Geology of the National Parks

GeoMations and GeoClips


There is one GeoMation and there are four GeoClips available for your viewing in this unit. Hopefully, you'll find this helpful in understanding Unit 5 just a little bit better.


Click Here for Transcript of Redwoods Video

So out here there's the great Pacific Ocean. And the wind comes trucking in from the Pacific Ocean. And it's just going great guns except at some point it runs into the giant mountain range of the Sierra, which we know goes up over the top and down the other side and down to Death Valley.

And so when the air runs into that, the air has to rise. And you may know that when air has to rise, it expands. And when you have air expanding, whether it be out here on the Pacific or from a bicycle tire, it cools. And when the air cools that makes nice clouds. And when that makes clouds that makes rain that comes dripping down. And so sitting underneath that, as you might imagine, you have really wonderful trees called the Redwoods because it rains like crazy on them. And they're really happy with that.

Now the air is cooling and the cooling rate is something vaguely about three degrees Fahrenheit for each 1,000 feet that the air goes up. It should be five, five is the thermodynamics. But when the cooling causes condensation that makes the rain that we see, condensing actually gives up a little heat. And so you only get a cooling of about three degrees Fahrenheit per 1,000 feet going up.

Now when the air comes over the top and starts coming down the other side, there's no water in it to evaporate. There's no water there, it's dry. And when air is coming down like that and being squeezed, it ends up warming. And that warming is about five degrees Fahrenheit per 1,000 feet that it comes down.

And so it cools going up at about three degrees Fahrenheit per 1,000 feet. It warms coming down five degrees Fahrenheit per 1,000 feet. And that in turn means that because the mountains are really high, that if the air comes trucking in at something like 70 degrees Fahrenheit, by the time it goes over 15,000 foot high, it's almost 15,000 feet to the top of the Sierra, and the air has to get over, why when it comes back down here to Death Valley, it is 100 degrees Fahrenheit. And you really would be wiser to go visit in the winter rather than in the summer.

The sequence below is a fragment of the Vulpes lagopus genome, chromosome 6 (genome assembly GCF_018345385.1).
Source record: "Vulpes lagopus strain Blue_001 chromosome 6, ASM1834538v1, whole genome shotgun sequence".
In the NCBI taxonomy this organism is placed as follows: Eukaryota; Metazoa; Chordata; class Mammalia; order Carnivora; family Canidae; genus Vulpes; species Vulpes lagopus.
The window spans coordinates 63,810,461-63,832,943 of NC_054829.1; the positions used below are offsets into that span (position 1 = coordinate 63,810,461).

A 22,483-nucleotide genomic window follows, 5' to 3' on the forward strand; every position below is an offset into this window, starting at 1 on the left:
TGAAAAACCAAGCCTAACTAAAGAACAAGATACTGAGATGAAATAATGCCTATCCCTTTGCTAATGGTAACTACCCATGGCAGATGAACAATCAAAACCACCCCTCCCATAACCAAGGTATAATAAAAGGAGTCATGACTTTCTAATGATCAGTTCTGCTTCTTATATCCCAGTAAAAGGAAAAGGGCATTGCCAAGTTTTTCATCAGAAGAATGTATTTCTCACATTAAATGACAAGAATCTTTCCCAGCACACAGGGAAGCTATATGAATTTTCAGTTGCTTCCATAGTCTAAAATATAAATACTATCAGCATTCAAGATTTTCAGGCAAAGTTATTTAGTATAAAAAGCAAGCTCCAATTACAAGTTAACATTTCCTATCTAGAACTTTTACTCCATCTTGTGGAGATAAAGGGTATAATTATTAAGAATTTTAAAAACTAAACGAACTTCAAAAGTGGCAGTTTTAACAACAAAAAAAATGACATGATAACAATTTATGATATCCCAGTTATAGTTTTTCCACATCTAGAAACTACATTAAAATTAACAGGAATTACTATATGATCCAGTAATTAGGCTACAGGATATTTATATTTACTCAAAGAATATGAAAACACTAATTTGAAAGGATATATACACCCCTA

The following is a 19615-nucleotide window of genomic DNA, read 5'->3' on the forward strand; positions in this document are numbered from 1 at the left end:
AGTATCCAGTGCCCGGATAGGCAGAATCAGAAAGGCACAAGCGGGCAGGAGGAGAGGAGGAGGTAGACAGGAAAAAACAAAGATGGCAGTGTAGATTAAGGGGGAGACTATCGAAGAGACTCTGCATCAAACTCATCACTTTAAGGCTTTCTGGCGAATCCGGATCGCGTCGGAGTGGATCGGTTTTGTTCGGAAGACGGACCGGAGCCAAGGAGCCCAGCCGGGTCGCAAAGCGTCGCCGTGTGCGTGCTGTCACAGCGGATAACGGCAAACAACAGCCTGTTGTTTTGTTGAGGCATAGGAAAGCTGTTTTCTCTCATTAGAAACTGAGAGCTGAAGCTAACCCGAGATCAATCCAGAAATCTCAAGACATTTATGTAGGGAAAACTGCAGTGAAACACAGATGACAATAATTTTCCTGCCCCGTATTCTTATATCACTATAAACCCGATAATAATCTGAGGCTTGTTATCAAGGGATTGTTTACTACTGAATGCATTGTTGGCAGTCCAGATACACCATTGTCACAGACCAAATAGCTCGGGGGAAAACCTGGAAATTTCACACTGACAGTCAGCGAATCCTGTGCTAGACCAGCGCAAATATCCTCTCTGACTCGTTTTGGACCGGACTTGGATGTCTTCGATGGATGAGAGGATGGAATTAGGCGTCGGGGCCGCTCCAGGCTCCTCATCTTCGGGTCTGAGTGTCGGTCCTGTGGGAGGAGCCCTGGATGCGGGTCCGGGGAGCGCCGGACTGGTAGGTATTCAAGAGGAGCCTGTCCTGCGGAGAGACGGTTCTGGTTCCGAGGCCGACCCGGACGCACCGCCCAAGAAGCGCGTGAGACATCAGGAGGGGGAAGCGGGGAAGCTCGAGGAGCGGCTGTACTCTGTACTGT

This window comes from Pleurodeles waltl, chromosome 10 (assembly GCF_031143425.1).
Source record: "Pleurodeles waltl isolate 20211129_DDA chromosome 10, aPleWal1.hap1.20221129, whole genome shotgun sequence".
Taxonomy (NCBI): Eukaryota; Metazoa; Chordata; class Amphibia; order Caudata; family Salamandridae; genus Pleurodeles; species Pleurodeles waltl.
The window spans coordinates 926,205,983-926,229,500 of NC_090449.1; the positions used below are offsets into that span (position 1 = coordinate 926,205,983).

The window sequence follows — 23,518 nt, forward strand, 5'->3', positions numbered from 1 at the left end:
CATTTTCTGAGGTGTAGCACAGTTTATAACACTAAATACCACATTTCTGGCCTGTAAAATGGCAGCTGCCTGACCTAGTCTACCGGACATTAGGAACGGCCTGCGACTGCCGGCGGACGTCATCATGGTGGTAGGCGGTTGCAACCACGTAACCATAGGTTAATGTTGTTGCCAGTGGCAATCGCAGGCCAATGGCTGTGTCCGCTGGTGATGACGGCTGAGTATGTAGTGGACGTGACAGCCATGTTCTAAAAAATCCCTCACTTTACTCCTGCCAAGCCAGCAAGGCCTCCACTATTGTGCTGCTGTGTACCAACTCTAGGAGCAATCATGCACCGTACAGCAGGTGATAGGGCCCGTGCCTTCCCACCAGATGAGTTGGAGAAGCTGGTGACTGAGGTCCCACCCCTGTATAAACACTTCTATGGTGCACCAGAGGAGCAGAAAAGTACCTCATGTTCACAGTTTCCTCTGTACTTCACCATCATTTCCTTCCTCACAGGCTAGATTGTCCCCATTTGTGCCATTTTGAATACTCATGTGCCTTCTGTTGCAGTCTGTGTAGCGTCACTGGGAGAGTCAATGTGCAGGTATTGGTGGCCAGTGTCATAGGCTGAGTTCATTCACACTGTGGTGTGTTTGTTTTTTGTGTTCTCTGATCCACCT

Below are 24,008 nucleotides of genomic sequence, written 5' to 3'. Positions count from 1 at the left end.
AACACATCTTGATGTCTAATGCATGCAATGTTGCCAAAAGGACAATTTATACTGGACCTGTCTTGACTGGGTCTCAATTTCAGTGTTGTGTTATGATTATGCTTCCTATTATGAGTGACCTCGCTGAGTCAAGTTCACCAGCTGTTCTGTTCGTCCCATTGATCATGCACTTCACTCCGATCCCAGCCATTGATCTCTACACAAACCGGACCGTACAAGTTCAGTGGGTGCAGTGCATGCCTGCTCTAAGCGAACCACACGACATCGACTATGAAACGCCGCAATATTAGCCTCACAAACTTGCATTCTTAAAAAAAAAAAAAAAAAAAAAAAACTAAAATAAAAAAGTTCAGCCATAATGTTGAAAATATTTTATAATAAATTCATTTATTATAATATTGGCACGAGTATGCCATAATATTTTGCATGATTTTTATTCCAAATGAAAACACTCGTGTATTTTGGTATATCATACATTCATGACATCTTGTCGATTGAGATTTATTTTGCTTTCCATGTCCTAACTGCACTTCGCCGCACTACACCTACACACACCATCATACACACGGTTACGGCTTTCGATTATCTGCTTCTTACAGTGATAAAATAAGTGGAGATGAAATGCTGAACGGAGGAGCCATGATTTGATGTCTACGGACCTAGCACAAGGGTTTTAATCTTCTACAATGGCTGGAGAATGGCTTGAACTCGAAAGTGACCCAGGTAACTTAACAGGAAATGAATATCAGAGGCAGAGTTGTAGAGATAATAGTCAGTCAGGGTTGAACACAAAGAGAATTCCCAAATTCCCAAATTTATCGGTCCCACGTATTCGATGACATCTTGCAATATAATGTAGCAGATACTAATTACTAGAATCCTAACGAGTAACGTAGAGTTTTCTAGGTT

Credit: Dr. Richard Alley


We can measure the uplift of mountains, which may occur slowly, or suddenly in earthquakes, and we can watch volcanoes erupt. But overall, nature tears down mountains about as rapidly as they form, and we can watch and measure the tearing-down, too. The slow disappearance of names from old tombstones, the hubcap-rattling holes in late-winter city streets, and the maintenance budget for university buildings all attest to the effects of nature on human-made things. Here, Dave Witmer takes you to Bryce Canyon, one of the many, many places where you can see nature removing natural things.

Erosion at Bryce Canyon National Park

Erosion at Bryce Canyon National Park
Click Here for Transcript of Erosion at Bryce Canyon National Park Video

Hi, I'm standing here up at the top of Bryce Canyon. And right over here we have a great example of how quickly erosion takes place here. As you can see, the roots of this tree are exposed. And this tree is only about 100 years old, but it looks like it's trying to jump out of the ground. And that's because of the ground that was up here has been washed down the canyon exposing the tree's roots. Luckily for this tree, the roots go very deep into the ground to get all the moisture it can. And that's why it's still able to surviv.

Credit: Dr. Richard Alley

Geologists observe the wear-and-tear of nature on human-made and natural things, gaining clues to help understand how mountains are torn down. When climbing the sheer cliffs of Zion National Park into the mysterious crevice of Hidden Canyon, the intrepid hiker clings to a rather precarious-looking chain to avoid falling into the stream-carved potholes just beside the trail, and on down to the Virgin River, in the Canyon a hair-raising drop below. In these two clips, Dave Witmer and Dr. Anandakrishnan show how rocks are worn away, a little at a time, and what this has to do with south-Indian cuisine. You might begin thinking about what this wearing-away of rocks has to do with the Virgin River in the Canyon far below.

Chain of Events / Zion National Park

Chain of Events, Zion National Park